Ninety percent of clinical trials fail because - despite prior testing with animals - new drugs are often not effective or they turn out to be too toxic. We are developing microphysiological systems that can better predict which drug candidates will be successful in first-in-human trials. Microphysiological systems (MPS) are microfluidic cell-culture devices that house mimics of human organs made from primary or stem cell sources. Testing drugs with MPS instead of animals could potentially save billions of dollars, because data from MPS might uncover those compounds that won’t be successful earlier in the drug development process. However, despite years of development, current MPS are not ready to realize their potential role in drug development. The devices can be difficult to assemble and use, and they also do not yet fully capture the complexity of the human body. Our goal is to build an MPS device that mimics the body more fully (i.e a device that contains only physiological amounts of blood surrogate) and that is easy to operate.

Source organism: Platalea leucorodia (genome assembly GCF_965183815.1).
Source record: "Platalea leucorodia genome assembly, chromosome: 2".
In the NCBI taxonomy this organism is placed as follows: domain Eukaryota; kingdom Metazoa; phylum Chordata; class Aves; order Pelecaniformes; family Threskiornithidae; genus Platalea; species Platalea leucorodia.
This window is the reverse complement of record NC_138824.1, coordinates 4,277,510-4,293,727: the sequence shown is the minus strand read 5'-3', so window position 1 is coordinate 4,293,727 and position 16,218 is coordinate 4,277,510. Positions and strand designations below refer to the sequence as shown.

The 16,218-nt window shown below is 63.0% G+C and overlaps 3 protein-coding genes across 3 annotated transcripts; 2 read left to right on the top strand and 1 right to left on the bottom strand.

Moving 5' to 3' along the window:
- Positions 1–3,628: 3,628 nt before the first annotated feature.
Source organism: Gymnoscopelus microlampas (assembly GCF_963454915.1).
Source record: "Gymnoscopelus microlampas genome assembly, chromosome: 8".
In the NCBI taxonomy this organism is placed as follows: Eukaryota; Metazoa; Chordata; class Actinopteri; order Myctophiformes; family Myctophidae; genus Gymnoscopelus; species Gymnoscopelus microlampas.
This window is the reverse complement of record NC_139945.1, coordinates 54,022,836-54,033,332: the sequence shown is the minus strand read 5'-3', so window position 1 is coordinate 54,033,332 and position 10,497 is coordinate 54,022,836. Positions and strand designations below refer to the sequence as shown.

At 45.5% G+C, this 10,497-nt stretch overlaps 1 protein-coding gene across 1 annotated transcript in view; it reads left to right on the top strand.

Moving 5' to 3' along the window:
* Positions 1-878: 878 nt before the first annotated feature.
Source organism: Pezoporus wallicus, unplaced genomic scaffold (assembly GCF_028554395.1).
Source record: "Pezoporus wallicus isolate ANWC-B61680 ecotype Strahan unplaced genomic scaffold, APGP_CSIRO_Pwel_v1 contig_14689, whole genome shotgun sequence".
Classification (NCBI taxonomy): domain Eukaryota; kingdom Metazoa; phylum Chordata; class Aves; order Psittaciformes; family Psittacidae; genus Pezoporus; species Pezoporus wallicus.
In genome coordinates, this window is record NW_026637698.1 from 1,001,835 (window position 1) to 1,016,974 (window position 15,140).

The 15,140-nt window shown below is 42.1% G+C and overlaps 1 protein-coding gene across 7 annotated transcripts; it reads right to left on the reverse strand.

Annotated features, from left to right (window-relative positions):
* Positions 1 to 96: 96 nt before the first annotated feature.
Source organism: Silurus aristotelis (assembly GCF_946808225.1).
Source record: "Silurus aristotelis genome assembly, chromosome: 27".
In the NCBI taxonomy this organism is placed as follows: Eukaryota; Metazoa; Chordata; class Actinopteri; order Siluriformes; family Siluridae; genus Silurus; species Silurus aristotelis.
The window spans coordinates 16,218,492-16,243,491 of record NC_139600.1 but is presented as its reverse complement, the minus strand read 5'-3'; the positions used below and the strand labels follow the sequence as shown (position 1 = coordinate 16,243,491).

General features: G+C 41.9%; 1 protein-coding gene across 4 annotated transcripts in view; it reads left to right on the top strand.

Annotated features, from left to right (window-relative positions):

We are developing tissue chips and multi-tissue microphysiological devices that support the culture of multiple tissues with physiologically-relevant connections and streams of cell-culture medium. The goal in this project is to construct a device that realistically mimics human metabolism as a means to reliably predict the efficacy or toxicity of drugs. Our focus is on a design that will reduce the amount of liquid (blood surrogate) needed to operate the device to near-physiological levels. We are achieving that goal by developing pumpless systems, reducing the volumes of interconnecting microfluidic channels, as well as by reducing the volumes of any valve components. Using those strategies, we have developed a pumpless system for the culture of healthy and activated endothelial cell layers, and a body cube that is capable of the co-culture of four tissues (Fig. 1). We are currently testing the devices to determine the effects of low liquid levels on the long-term culture of tissues. We are also developing mathematical models of drug metabolism inside the devices and ways to translate the data obtained with the devices to predictions for humans. The impact of MPS devices with near-physiological liquid levels is that they will predict drug action in patients with much higher reliability because drug metabolites in the system will be produced at near-physiologic concentrations.